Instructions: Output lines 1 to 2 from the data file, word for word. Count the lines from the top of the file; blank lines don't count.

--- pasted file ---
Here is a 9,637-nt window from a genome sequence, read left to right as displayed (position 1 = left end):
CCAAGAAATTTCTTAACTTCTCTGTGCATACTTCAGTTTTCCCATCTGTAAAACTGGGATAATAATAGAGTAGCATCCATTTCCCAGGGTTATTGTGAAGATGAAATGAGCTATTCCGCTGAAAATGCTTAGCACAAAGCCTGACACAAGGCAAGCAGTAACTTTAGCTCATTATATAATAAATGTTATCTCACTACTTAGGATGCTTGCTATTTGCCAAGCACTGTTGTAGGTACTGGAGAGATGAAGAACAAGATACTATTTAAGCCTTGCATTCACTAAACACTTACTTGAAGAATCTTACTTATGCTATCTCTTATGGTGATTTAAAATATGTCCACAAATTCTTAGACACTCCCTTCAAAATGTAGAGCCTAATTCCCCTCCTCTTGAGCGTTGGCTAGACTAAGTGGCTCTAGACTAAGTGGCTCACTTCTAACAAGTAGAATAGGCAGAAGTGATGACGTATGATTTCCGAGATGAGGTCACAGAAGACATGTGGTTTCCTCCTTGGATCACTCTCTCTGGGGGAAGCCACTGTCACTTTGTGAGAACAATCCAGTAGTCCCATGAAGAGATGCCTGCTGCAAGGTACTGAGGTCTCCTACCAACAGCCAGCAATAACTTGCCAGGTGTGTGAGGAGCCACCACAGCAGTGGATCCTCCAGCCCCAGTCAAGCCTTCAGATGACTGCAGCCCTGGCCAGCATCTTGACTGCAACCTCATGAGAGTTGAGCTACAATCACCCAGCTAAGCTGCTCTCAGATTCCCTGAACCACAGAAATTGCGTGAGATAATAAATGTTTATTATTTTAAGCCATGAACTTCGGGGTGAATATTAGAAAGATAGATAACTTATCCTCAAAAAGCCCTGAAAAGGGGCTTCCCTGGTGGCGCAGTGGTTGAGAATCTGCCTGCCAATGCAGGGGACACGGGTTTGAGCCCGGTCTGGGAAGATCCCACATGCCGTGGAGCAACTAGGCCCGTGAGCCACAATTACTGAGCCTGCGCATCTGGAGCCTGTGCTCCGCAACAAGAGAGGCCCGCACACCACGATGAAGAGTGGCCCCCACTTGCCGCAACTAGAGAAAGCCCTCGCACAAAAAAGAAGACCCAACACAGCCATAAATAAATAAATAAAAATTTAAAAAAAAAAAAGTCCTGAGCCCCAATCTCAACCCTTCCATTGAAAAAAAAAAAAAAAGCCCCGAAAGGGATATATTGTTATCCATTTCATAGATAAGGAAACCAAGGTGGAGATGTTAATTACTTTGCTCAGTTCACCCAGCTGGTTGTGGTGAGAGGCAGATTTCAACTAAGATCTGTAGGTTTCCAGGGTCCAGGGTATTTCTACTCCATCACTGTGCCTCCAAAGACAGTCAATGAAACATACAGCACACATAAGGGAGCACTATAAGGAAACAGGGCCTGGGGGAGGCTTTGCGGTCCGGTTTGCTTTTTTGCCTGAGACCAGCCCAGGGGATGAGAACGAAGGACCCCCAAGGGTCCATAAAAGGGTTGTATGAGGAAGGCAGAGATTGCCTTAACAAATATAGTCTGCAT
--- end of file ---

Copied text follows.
Here is a 9,637-nt window from a genome sequence, read left to right as displayed (position 1 = left end):
CCAAGAAATTTCTTAACTTCTCTGTGCATACTTCAGTTTTCCCATCTGTAAAACTGGGATAATAATAGAGTAGCATCCATTTCCCAGGGTTATTGTGAAGATGAAATGAGCTATTCCGCTGAAAATGCTTAGCACAAAGCCTGACACAAGGCAAGCAGTAACTTTAGCTCATTATATAATAAATGTTATCTCACTACTTAGGATGCTTGCTATTTGCCAAGCACTGTTGTAGGTACTGGAGAGATGAAGAACAAGATACTATTTAAGCCTTGCATTCACTAAACACTTACTTGAAGAATCTTACTTATGCTATCTCTTATGGTGATTTAAAATATGTCCACAAATTCTTAGACACTCCCTTCAAAATGTAGAGCCTAATTCCCCTCCTCTTGAGCGTTGGCTAGACTAAGTGGCTCTAGACTAAGTGGCTCACTTCTAACAAGTAGAATAGGCAGAAGTGATGACGTATGATTTCCGAGATGAGGTCACAGAAGACATGTGGTTTCCTCCTTGGATCACTCTCTCTGGGGGAAGCCACTGTCACTTTGTGAGAACAATCCAGTAGTCCCATGAAGAGATGCCTGCTGCAAGGTACTGAGGTCTCCTACCAACAGCCAGCAATAACTTGCCAGGTGTGTGAGGAGCCACCACAGCAGTGGATCCTCCAGCCCCAGTCAAGCCTTCAGATGACTGCAGCCCTGGCCAGCATCTTGACTGCAACCTCATGAGAGTTGAGCTACAATCACCCAGCTAAGCTGCTCTCAGATTCCCTGAACCACAGAAATTGCGTGAGATAATAAATGTTTATTATTTTAAGCCATGAACTTCGGGGTGAATATTAGAAAGATAGATAACTTATCCTCAAAAAGCCCTGAAAAGGGGCTTCCCTGGTGGCGCAGTGGTTGAGAATCTGCCTGCCAATGCAGGGGACACGGGTTTGAGCCCGGTCTGGGAAGATCCCACATGCCGTGGAGCAACTAGGCCCGTGAGCCACAATTACTGAGCCTGCGCATCTGGAGCCTGTGCTCCGCAACAAGAGAGGCCCGCACACCACGATGAAGAGTGGCCCCCACTTGCCGCAACTAGAGAAAGCCCTCGCACAAAAAAGAAGACCCAACACAGCCATAAATAAATAAATAAAAATTTAAAAAAAAAAAAGTCCTGAGCCCCAATCTCAACCCTTCCATTGAAAAAAAAAAAAAAAGCCCCGAAAGGGATATATTGTTATCCATTTCATAGATAAGGAAACCAAGGTGGAGATGTTAATTACTTTGCTCAGTTCACCCAGCTGGTTGTGGTGAGAGGCAGATTTCAACTAAGATCTGTAGGTTTCCAGGGTCCAGGGTATTTCTACTCCATCACTGTGCCTCCAAAGACAGTCAATGAAACATACAGCACACATAAGGGAGCACTATAAGGAAACAGGGCCTGGGGGAGGCTTTGCGGTCCGGTTTGCTTTTTTGCCTGAGACCAGCCCAGGGGATGAGAACGAAGGACCCCCAAGGGTCCATAAAAGGGTTGTATGAGGAAGGCAGAGATTGCCTTAACAAATATAGTCTGCAT